Maternity Leave and Pay
In October 2008, the European Commission published proposals to amend the rights of pregnant workers. These included:
Government consultation on these proposals is underway. Implementation of any such proposals is unlikely to take place until 2011 at the earliest.
The government is consulting on regulation to increase paternity leave and pay. Currently new fathers, who meet the statutory requirements, can take either one week of paternity leave or 2 consecutive weeks of paternity leave during the period commencing with the child’s birth. He will be paid statutory paternity pay of £123.06 per week or 90% of his normal pay, which ever sum is the lesser.
In respect of babies due on or after 3 April 2011, fathers or co-adopters will be able to take up to 26 weeks paternity leave once the mother (or adopter) has returned to work. The leave can start no earlier than 20 weeks after the birth (or placement) of the child. Additional statutory paternity pay may be paid for the period which represents the balance of the woman’s maternity pay period, at the same rate as statutory maternity pay.
The Equality Bill
After 4 years in the making, the government plans to pass this Bill before the next general election, and it is intended to come into force in October 2010. It will harmonise and strengthen existing anti-discrimination legislation concerning sex, race, disability, sexual orientation, religion or belief and age, adopting a unified approach where possible.
Right To Request Time Off For Training
Consultation has been completed on the creation of new rights to request time away form work to undertake relevant training once the employee has 26 weeks continuous employment. The procedure for making the request will follow that used for flexible working. There will be a requirement that the training should improve business performance and productivity. The employer will be entitled to refuse requests for good business reasons. The right is expected to be introduced in 2010.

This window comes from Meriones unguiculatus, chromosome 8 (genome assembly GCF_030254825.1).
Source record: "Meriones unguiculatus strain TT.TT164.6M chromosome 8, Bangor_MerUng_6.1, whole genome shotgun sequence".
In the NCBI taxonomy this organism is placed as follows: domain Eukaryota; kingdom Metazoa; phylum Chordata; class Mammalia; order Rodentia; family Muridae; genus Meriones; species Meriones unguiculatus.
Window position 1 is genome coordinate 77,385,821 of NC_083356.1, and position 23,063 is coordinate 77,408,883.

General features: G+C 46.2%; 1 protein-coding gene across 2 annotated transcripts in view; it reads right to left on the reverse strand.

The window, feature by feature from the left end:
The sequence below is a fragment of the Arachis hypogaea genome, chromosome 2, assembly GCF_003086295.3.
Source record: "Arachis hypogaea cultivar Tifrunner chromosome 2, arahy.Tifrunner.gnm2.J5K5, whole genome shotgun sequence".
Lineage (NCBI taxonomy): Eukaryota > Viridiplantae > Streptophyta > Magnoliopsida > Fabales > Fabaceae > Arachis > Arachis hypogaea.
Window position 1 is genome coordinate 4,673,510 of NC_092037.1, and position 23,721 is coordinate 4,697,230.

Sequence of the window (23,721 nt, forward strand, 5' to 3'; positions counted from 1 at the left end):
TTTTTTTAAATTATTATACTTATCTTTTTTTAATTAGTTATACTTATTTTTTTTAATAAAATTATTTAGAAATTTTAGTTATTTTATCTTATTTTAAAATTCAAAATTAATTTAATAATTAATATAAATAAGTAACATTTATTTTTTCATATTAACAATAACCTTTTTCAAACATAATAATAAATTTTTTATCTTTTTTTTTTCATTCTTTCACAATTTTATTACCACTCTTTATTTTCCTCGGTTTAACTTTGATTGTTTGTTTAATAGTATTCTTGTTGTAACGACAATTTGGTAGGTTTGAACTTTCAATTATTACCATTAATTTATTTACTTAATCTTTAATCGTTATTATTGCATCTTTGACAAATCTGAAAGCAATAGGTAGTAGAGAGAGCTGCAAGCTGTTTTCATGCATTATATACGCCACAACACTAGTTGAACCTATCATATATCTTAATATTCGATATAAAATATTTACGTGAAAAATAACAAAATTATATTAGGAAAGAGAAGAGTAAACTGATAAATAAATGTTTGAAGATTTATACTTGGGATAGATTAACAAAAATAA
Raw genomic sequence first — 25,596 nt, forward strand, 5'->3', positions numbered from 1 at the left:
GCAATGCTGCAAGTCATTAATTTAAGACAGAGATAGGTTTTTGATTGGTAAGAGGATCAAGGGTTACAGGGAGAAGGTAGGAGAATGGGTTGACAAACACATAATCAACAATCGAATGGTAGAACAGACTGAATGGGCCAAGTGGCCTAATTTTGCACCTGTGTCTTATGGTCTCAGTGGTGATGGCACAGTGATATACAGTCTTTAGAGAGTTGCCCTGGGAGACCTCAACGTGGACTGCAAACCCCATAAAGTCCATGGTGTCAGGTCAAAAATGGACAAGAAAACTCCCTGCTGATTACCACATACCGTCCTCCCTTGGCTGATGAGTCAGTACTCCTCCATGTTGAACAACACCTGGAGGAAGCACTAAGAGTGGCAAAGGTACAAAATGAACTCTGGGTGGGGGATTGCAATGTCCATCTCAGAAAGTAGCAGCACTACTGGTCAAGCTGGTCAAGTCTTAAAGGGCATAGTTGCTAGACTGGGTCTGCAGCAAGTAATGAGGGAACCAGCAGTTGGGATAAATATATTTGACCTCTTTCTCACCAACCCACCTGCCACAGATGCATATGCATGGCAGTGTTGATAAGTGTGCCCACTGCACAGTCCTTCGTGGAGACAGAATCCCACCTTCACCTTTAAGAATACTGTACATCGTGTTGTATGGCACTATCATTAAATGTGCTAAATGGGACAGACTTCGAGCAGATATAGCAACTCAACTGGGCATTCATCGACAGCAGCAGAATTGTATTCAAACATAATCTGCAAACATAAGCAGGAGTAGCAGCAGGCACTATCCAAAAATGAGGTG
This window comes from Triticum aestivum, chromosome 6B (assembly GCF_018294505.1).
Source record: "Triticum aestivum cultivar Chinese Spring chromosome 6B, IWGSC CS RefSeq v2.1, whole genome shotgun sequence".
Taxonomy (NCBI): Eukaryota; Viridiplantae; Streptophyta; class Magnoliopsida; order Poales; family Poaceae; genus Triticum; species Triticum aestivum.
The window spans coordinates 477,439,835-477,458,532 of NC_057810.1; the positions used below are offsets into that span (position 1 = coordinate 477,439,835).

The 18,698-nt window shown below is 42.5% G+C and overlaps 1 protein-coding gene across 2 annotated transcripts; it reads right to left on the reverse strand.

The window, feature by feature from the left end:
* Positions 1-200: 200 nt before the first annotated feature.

Pensions Act 2008
This act received royal assent in November 2008, so you may think this has nothing to do with forthcoming developments. However, it does contain significant reforms that are not due to come in until 2012.
In 2012, UK employers will be required to automatically enrol “jobholders” into new “personal accounts schemes” or their own qualifying pension scheme. This will cover a wider range of worker than employees alone, for example, it is likely to cover agency workers. Job holders will be free to opt out of membership if they wish. Employer will be required to make minimum pension contributions for job holders which will obviously vary depending on whether the employer operates money purchase or defined benefit schemes. The current stakeholder pension requirements will be abolished when the new legislation comes into effect.
The Agency Workers Directive (“AWD”)
After a long debate on the need for protection for agency workers, which commenced in 1995, the AWD was finally published on 5 December 2008. The government’s stated aim is to pass the regulations implementing the AWD by April 2010 and for the new law to be brought into force on 1 October 2011.
Who is liable if a worker is not provided with rights bestowed by the draft Regulations?
If the worker is not provided with equal treatment as to “basic working and employment conditions” after completing their 12 week qualifying period, then the agency will be primarily liable. However, if the agency can show that it took reasonable steps to ascertain what equal treatment should be afforded by requesting relevant information from the hirer and when it received such information it acted reasonable in determining what basic working and employment conditions should be given after the qualifying period, it will have a defence to the claim.
The hirer could then be liable to the extent that it was responsible for the failure to provide equal treatment, for example, by not giving the agency correct information about its working and employment conditions.
It is also possible for liability to be apportioned partly between the hirer and the agency if the Tribunal believes that both are partially responsible for the failure.
The hirer will be liable for any failure to provide equality of access to canteen, childcare or transport facilities, or equality of access to internal job vacancies and job applications for agency workers.
More analysis will follow once the regulations are published.
If you would like any further information about the issues raised in this article please contact Helen Wyatt (email@example.com),or any other member of Goodman Derrick LLP's employment team on 0207 404 0606.
This is a guide for general information and interest only and should not be relied upon as providing specific legal advice.
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